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Corcoran Archives Open to a Queue of Ready Researchers

Provost Forrest Maltzman, Sanjit Sethi, director of the Corcoran School of the Arts + Design, and members of the Corcoran Board of Trustees and Women’s Committee view selections from the newly opened archives.

Preserving the history of Washington, D.C., through documents, photographs, and other archival materials is one of the major undertakings of the GW Libraries’ Special Collections Research Center. Last spring, we became the permanent home for the historical archives of the Corcoran Gallery of Art and the Corcoran College of Art + Design. Documenting the life and vitality of one of Washington, D.C.’s oldest cultural heritage institutions, the Corcoran Archives provide almost 150 years of insight into the history of American art museums and art education. These extraordinary archives, consisting of almost 2,000 boxes of documents, plus thousands of architectural drawings, posters, photographs, ad oversized ledgers, dating from 1869 to 2014, that have been closed to researchers for much of the past decade.

The collection arrived to immediate attention. Within days of opening to the public for research, the Special Collections Research Center received a slew of requests for access and reference questions.

“We are honored to be selected as the permanent archival home of the historical archives of this landmark D.C. institution,” said Elisabeth Kaplan, associate university librarian. “This is a major acquisition of a collection of national significance for anyone studying museum history, American art history, the history of art education, and social movements in American art, as well as those interested in particular artists and trends in American museums.”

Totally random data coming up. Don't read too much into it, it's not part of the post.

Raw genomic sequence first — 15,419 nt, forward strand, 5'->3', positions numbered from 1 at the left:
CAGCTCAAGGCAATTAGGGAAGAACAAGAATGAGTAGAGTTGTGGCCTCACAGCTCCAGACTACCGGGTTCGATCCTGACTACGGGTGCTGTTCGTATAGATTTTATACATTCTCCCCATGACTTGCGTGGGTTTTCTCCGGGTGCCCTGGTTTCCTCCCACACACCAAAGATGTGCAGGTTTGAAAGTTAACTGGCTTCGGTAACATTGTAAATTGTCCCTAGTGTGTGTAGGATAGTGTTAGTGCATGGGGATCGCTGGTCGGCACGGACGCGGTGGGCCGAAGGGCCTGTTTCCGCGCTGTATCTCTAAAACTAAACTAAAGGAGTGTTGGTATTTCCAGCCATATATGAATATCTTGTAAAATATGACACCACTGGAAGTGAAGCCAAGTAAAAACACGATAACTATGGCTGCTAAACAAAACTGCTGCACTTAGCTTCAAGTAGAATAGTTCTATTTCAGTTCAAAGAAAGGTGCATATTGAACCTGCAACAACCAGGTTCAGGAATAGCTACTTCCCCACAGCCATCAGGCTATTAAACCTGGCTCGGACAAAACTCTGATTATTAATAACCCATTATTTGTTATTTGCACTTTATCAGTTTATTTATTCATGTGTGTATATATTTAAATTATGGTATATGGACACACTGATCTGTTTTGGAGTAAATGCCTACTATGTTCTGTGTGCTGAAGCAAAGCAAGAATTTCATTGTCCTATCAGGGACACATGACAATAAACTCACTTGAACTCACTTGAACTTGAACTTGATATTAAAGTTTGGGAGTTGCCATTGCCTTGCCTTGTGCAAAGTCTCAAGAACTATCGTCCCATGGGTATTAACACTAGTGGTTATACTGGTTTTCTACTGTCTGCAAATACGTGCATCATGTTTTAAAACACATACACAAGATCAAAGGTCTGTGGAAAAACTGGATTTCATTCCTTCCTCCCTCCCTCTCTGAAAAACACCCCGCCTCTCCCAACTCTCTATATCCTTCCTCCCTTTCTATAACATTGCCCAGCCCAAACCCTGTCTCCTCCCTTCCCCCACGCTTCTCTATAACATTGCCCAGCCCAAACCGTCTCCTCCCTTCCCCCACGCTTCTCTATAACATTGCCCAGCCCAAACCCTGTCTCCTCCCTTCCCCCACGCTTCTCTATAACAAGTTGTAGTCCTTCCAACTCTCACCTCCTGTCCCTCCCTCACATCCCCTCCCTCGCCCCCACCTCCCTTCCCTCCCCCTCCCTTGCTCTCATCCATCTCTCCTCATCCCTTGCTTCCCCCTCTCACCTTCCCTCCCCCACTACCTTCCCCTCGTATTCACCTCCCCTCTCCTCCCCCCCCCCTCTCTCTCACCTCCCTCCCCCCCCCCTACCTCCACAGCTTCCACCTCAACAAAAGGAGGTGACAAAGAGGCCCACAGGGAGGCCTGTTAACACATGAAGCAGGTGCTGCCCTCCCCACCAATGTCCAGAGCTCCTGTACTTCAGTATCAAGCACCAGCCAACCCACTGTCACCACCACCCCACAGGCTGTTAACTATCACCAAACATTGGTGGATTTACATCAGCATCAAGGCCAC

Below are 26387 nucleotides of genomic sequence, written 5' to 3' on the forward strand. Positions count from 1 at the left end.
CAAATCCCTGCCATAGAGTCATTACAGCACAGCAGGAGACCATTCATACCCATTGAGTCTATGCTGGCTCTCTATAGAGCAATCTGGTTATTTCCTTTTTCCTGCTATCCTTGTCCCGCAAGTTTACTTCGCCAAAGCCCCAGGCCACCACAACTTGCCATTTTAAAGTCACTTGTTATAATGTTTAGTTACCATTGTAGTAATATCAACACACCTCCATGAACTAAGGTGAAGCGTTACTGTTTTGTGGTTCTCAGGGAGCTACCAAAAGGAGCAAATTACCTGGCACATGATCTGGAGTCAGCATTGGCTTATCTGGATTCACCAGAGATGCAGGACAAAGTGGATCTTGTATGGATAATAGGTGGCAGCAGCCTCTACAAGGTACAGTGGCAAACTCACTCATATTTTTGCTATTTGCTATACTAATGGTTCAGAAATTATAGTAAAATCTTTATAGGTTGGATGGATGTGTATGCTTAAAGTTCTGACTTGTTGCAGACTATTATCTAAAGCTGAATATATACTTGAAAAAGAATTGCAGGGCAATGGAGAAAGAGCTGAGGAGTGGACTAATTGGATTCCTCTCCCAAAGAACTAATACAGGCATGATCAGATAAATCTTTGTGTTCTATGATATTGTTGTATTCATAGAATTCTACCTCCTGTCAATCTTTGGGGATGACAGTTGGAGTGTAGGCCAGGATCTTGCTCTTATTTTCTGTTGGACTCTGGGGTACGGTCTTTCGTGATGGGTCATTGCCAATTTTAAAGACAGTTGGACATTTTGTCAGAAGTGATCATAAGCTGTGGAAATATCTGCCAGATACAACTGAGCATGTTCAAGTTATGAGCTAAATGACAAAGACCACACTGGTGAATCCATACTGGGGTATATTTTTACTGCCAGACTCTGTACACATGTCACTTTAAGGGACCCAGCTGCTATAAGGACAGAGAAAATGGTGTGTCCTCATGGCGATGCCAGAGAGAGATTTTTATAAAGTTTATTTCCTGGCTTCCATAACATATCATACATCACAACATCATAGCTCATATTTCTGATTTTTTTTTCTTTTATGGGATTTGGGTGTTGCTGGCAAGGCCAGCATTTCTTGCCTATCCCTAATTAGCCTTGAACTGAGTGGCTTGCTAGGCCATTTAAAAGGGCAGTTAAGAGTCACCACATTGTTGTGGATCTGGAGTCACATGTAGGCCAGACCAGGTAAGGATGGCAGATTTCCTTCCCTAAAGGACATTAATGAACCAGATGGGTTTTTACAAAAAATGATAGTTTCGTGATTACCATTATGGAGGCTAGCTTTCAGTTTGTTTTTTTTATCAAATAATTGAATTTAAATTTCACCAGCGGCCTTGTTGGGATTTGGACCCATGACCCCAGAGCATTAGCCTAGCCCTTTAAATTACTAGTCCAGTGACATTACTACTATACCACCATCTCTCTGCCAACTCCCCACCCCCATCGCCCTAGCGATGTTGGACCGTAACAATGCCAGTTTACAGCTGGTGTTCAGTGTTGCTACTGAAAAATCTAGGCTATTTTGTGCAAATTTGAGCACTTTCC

Research inquiries so far have included requests for information about past Corcoran exhibitions, the provenance of specific works of art, and specific questions about Corcoran history. Researchers are also interested in particular historical moments, such as the planned and later canceled 1989 Robert Mapplethorpe exhibit, which sparked a national conversation on public funding of cultural heritage institutions.

To increase access, a small sampling of materials from the collection have been digitized and are now available online. These materials include historical photographs, the earliest registers of paintings acquired, the first curator’s journals, and architectural drawings, enabling local and international researchers to make use of these important materials.

To help preserve the legacy of the Corcoran and make these materials available to researchers around the globe, please contact Tracy Sullivan, executive director of development for GW Libraries and Academic Innovation. 

 

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